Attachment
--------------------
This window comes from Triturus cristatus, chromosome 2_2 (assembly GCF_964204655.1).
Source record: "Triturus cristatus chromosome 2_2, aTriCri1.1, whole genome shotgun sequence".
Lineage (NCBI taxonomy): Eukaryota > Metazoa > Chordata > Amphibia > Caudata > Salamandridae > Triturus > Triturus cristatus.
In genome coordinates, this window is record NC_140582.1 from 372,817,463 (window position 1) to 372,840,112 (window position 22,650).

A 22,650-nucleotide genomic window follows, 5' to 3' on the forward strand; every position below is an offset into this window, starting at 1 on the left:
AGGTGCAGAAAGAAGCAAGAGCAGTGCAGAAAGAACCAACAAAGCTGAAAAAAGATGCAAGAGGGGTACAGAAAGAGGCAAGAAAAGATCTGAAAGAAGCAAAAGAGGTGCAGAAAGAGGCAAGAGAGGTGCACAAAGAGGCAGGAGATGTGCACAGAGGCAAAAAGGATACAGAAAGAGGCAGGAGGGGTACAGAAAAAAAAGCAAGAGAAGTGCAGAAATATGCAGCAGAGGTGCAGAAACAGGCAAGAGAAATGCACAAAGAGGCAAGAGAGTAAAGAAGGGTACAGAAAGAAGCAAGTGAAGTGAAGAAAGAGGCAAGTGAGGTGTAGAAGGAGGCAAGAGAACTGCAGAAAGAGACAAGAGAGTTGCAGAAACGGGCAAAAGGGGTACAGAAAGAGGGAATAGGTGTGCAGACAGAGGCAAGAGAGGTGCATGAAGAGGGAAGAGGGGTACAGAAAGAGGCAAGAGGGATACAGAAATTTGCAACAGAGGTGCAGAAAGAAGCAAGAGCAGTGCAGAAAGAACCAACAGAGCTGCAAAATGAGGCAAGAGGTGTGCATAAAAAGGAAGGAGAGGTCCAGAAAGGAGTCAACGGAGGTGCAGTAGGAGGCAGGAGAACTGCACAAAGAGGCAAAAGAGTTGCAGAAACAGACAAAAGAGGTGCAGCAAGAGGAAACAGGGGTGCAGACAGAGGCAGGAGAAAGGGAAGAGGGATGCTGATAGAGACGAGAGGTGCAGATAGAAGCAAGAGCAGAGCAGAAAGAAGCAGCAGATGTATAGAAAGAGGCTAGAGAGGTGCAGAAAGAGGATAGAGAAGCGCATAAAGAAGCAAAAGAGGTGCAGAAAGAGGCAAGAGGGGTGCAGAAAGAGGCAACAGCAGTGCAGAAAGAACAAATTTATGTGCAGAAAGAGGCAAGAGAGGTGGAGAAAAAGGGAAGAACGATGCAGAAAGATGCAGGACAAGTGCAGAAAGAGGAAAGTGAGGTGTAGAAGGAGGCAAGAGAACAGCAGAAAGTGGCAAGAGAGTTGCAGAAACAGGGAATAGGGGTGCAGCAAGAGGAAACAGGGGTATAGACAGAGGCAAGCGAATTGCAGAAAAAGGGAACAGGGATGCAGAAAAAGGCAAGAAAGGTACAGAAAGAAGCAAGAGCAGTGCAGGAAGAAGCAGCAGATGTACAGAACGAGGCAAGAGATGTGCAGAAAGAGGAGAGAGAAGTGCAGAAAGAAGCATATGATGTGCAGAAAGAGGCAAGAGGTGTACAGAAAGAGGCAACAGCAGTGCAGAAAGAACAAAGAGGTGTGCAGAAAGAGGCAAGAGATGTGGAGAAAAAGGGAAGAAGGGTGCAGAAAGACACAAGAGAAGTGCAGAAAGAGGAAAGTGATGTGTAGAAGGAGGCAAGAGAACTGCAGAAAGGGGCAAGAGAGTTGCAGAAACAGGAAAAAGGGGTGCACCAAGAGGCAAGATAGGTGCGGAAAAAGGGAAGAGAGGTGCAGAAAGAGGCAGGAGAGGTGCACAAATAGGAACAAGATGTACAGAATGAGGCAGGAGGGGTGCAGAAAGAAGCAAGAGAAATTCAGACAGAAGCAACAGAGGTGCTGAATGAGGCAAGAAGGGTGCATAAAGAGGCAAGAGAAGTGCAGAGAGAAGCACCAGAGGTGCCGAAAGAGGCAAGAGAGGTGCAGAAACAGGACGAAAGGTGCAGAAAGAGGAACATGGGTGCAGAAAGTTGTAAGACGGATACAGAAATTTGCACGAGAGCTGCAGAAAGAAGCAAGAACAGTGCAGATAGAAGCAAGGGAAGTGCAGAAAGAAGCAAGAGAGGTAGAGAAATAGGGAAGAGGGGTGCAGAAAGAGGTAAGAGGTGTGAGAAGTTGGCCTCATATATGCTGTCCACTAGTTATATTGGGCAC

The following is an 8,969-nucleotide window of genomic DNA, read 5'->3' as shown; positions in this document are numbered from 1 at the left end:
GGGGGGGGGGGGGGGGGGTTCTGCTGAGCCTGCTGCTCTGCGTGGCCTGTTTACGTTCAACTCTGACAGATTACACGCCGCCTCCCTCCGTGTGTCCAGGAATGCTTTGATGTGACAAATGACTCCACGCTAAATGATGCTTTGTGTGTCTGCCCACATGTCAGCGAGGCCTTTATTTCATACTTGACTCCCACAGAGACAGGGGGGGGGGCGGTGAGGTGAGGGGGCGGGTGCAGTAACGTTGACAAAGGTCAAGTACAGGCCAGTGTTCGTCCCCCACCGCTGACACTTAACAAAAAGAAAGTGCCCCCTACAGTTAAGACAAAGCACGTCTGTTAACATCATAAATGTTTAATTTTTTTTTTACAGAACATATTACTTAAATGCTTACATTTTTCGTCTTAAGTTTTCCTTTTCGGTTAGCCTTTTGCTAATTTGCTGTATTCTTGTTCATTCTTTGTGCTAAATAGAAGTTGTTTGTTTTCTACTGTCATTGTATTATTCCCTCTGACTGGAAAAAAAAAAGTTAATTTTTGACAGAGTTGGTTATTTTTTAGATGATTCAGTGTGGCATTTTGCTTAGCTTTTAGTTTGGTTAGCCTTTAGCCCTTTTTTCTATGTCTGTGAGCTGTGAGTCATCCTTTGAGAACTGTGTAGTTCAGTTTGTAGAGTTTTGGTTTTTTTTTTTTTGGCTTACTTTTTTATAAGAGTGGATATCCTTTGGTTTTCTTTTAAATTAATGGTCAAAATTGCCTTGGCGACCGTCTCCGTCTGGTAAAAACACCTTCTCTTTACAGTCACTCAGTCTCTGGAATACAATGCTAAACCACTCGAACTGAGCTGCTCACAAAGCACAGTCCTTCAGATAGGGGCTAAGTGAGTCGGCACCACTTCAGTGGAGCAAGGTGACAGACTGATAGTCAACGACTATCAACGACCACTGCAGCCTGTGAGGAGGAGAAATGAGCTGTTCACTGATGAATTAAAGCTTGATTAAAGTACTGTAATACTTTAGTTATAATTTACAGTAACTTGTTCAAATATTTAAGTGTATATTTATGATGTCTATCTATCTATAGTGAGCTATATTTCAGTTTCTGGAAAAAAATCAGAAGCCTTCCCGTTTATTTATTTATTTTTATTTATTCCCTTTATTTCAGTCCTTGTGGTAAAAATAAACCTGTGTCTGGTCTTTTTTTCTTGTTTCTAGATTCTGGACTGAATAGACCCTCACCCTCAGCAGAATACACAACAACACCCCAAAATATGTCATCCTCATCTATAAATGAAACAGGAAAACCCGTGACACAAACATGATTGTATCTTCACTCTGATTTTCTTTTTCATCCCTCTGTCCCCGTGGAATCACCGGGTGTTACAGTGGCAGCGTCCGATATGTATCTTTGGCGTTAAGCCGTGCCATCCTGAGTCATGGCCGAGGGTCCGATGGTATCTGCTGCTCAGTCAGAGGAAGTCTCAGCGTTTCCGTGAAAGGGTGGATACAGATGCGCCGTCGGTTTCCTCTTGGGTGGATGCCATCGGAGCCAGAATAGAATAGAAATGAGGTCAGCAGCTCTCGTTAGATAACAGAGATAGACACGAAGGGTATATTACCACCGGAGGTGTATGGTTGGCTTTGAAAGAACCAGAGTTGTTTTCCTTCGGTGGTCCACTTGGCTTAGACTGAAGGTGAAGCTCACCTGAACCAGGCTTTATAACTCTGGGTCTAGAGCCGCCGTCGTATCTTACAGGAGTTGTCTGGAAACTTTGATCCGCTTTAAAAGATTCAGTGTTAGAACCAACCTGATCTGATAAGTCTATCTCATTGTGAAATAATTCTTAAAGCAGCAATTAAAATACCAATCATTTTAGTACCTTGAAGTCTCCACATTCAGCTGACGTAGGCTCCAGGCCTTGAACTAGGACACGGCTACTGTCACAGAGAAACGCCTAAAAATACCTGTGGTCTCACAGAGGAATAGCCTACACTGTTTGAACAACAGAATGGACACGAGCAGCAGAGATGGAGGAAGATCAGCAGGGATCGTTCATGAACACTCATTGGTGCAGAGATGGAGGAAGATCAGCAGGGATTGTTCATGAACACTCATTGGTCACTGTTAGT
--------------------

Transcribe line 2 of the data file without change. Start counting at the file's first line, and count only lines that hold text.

Source record: "Triturus cristatus chromosome 2_2, aTriCri1.1, whole genome shotgun sequence".